This is the largest Asian tortoise and may reach a straight-line shell length exceeding 18 inches. The front of the
forelimbs are covered with large, heavy, overlapping scales. Additionally, there is a grouping of very large
tubercular scales on each thigh. The thigh scales are so pronounced that this species is sometimes referred to as the
"six-legged" or "six-footed" tortoise. Because of certain characteristics such as a broad, flattened shell, wide
nuchal scute, paired supracaudal scutes, and a preference for cool, moist habitats, the Asian brown tortoise is
believed by Walter Auffenberg of the Florida State Museum, to be one of the most primitive species of tortoise.
Manouria emys emys, commonly called the Asian brown tortoise, is distributed from Assam and India, through
Malaysia to Sumatra and Borneo. Manouria emys phayrei, usually referred to as the Burmese forest tortoise or
Burmese mountain tortoise, occurs in Burma and western Thailand.
Manouria emys emys
Manouria emys phayrei
• shell usually light to dark brown in color
• shell is usually charcoal or black in color
• pectoral scutes extend only halfway to midline of plastron
• pectoral scutes continue to midline of plastron
• moderate flaring of marginal scutes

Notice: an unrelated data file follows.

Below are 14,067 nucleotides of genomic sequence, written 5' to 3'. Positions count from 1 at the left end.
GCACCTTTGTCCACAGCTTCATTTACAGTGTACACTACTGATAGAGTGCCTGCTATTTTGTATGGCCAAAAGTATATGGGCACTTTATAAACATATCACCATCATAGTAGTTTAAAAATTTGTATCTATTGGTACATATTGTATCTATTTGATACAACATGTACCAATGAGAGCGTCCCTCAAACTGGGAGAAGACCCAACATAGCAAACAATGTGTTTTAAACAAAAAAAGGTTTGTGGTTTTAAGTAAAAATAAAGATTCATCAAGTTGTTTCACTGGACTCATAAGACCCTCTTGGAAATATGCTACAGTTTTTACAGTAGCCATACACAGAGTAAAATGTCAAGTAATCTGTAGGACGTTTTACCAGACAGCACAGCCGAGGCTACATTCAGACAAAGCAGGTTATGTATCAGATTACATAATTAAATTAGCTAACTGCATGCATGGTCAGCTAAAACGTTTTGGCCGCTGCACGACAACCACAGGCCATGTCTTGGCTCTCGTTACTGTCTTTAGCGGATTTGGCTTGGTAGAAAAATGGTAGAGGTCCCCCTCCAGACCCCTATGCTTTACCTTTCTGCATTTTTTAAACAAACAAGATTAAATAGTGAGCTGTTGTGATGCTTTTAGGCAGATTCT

• little or no flaring of marginal scutes
• shallow concavity of costal scutes
• concavity of costal scutes absent or greatly reduced
Distribution and Habitat
Much of the range of this chelonian is in upland parts of Asia in temperate, moist forest habitats that come under
the influence of monsoon rains. During the warmer parts of the day these tortoises prefer to soak in pools or to
remain in the shade, out of the sun's rays. During the 20th century these tortoises have been recorded from India,
Bangladesh, Burma, Thailand, Malaysia, and Indonesia. Their status varies from country to country. Because of their
heavy exploitation by humans, they are now a species of special concern. One bright note, as far as conservation, is
that in parts of Malaysia they may occasionally be found in turtle temples.
Little is known about the day-to-day life of this species. In the wild these large tortoises are chiefly
herbivorous. Much of the recent natural history information has been compiled by Ed Moll of the IUCN/SSC Tortoise and
Freshwater Turtle Specialist Group.
Status in Captivity
At various times in the exotic pet trade in the U.S. one or the other subspecies of Manouria emys was more
readily available to zoos and hobbyists. In 1979 Wirot, in his book Turtles of Thailand, referred to Manouria emys
phayrei as Geochelone nutapundi, as he was apparently unaware of Blyth's earlier description and
classification of this taxa. Since Manouria (Geochelone) emys phayrei was the more commonly
imported of the two during the 1970's and 1980's, many authors writing about captive individuals in the late 1970's
and early 1980's, referred to these animals as Geochelone nutapundi or "nutapundi" phase.
Asian brown tortoises were first bred in captivity at the Honolulu Zoo in 1978 after they were moved to large, tree
shaded, grassed outdoor enclosures with natural mud wallows (soak holes). Specimens of both subspecies continue to
breed well at the Honolulu Zoo to this day. The initial success at Honolulu was quickly followed by a zoo in Holland
keeping their tortoises under large greenhouse conditions. Successful breeding of Asian brown tortoises has more